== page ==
Money always matters
Demonetisation, though a brave move, may have hurt the economy more than it helped it.
It will take time for the economists to figure out whether the fall in the growth rate to 5.7 per cent is the result of the disruption caused by demonetisation and the roll out of Goods and Services Tax (GST), but most of the common people will see a connection between the two steps and a slowing down of the economy. For most of them, the GST seems right – like the uniform civil code in another field of national life, notwithstanding the teething troubles – but the jury is out on whether demonetisation was necessary; if only because 99 per cent of the banned currency has been returned to the government.
Even if this means that those with unearned incomes have chosen to deposit their money in the bank, the question will remain whether the huge disruption caused by demonetisation was required to ferret out these holders of black money, especially when their numbers cannot be too large since most of the dubious earnings is not kept in cash but invested in gold, jewellery and real estate.
The claim that counterfeit currency will be detected by demonetisation has also been disproved by the fact that the number of such notes that have been turned in is a mere 0.0007 per cent of the total. If the government's intention in wiping out 86 per cent of the currency in circulation in one fell swoop was the result of the failure to keep Narendra Modi's election-eve promise of depositing Rs 15 lakh in each bank account by unearthing black money; it can only be described as a "monumental misjudgment", as Manmohan Singh had called demonetisation.
It is not surprising, therefore, that the government has changed its line from the initial justification of demonetisation as a means of breaking the back of the so-called parallel economy to that of converting the country into a cashless, digital economy. However, even if this second objective is laudable, the unanswered question remains whether the shock and awe of demonetisation were necessary considering that more than 100 people died while standing in queues before banks and how an unknown number of small businesses suffered. According to one estimate, five million jobs were lost.
The fact that the people in general and the banking system have come back on their feet, is in fact, a tribute more to the people's resilience than to the government's wisdom. But what is undeniable is that they have been put through a wringer, as it were, when the ultimate gain in terms of cleansing the system has been negligible.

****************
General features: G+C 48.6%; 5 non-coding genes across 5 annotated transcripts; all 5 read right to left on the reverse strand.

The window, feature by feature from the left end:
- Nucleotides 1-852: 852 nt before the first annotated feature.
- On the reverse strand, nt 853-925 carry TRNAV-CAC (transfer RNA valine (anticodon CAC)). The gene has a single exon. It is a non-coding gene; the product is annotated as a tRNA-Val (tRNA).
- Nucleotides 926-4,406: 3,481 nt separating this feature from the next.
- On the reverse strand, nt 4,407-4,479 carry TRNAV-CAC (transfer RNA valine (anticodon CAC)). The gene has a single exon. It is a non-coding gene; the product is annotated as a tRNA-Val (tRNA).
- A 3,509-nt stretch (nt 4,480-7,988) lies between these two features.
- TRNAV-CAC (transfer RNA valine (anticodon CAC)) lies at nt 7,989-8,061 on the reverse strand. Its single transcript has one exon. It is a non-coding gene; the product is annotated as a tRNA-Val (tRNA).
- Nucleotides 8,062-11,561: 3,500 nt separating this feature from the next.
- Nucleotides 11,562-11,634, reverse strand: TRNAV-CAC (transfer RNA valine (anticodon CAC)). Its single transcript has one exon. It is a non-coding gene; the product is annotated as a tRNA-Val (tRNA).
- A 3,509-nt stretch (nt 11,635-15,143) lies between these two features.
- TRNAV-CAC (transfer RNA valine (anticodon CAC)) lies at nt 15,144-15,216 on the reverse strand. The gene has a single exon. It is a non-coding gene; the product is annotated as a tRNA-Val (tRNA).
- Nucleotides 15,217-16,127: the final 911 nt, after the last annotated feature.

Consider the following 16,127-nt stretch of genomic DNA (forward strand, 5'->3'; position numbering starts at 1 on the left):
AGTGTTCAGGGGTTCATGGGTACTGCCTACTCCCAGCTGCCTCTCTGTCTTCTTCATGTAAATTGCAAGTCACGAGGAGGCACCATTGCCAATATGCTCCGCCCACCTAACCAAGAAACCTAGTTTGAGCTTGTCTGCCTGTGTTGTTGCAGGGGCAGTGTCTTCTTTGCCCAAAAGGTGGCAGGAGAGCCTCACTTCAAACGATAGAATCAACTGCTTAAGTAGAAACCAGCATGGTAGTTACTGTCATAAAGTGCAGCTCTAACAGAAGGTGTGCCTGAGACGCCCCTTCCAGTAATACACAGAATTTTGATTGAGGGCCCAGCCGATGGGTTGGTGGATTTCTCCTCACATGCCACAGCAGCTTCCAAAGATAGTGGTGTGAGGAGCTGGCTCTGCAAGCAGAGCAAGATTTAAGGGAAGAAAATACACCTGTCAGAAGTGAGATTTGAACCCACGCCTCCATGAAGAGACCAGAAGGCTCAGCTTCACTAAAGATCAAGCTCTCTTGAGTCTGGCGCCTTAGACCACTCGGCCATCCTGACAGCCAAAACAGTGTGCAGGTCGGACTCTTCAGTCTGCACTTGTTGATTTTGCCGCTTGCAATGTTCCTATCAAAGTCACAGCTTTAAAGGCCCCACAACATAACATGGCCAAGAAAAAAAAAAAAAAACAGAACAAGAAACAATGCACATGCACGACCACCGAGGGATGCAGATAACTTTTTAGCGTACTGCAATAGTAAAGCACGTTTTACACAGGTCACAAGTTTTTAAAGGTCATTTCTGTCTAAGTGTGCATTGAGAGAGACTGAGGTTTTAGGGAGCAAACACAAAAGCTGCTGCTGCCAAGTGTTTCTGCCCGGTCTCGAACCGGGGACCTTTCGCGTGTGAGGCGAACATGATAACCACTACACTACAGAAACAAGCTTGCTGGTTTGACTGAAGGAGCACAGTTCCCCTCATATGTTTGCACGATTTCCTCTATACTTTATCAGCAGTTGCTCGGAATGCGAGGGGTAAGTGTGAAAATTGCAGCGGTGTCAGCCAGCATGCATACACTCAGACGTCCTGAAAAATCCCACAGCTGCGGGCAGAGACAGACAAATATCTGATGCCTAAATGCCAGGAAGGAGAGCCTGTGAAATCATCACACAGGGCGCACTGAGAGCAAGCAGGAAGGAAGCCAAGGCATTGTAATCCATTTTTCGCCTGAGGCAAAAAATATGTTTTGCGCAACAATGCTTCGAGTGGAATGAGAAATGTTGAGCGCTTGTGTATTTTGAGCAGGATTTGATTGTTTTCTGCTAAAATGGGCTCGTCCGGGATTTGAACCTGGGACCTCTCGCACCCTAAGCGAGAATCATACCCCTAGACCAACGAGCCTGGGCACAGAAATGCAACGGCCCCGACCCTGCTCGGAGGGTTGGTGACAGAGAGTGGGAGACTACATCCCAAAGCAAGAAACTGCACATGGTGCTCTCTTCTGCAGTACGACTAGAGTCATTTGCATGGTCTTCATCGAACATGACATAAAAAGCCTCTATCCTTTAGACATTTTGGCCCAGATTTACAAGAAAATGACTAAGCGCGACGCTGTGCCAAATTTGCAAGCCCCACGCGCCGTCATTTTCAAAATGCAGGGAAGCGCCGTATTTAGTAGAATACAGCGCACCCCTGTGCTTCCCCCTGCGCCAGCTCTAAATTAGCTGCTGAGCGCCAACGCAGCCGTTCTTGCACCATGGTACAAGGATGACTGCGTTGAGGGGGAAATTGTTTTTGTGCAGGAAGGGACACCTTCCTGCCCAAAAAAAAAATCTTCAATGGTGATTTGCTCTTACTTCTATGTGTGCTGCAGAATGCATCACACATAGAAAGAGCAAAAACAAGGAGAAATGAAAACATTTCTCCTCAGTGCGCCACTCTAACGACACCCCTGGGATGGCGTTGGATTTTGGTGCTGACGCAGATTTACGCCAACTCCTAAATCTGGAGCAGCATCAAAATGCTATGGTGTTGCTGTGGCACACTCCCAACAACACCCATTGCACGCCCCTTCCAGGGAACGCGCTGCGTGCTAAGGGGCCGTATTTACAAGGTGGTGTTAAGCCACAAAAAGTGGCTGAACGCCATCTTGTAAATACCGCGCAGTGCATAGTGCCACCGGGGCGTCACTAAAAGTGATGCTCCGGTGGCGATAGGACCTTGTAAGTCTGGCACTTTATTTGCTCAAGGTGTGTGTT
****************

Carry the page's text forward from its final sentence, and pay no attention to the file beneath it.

It is obvious that the same ends of trapping the hoarders of black money and nudging the country towards the greater use of plastic cards could have been achieved by far more carefully devised ways by experts which would not have caused the kind of turmoil set off by the sudden sweeping of the economy by the broom of demonetisation.
The utility of this reckless intervention is all the more doubtful since the Bharatiya Janata Party's (BJP) claim that demonetisation paid its political dividend is not foolproof. For instance, the party's record in winning elections in 2017 is 3-2 considering that it lost in Punjab and came second in Goa and Manipur while winning in Uttar Pradesh and Uttarakhand. It is another matter that the BJP negated the outcomes in Goa and Manipur by some adroit manoeuvres in horse-trading in order to secure the allegiance of MLAs susceptible to enticements. But the original score line showed that demonetisation was not a booster for the BJP.
It is also unclear to what extent the dramatic step of November 8 last year has been a damper for terrorism and Maoism since Kashmir remains on the boil while the decline in the incidents of Maoist outrages from 155 in 2014 to 118 in 2015 to 69 in 2016 can be ascribed to a natural process caused by the gearing up of the official machinery and the realisation among the insurgents about the futility of their cause.
Demonetisation, therefore, can hardly be advanced as a reason. The worry for the government at present will be about the fall in the growth rate as it will rob the country of its claim of being the fastest-growing economy and accentuate the phenomenon of jobless growth.
It is the failure to rev up the employment market which is making the government turn to the customary measures of wooing vote banks by expanding the ambit of the creamy layer for the backward castes and firming up the BJP's electoral tactic of enticing the non-Yadav backward castes to its side through a sub-categorisation of these groups. But in the ultimate analysis, only a buoyant economy can help the ruling party's political fortunes.
If demonetisation has paid against such hopes in the near future – although the new NITI Aayog vice-chairman, Rajiv Kumar, has called a link between the falling growth rate and demonetisation "spurious" – the government will have only itself to blame.
(The author is a political analyst. Views expressed are strictly personal.)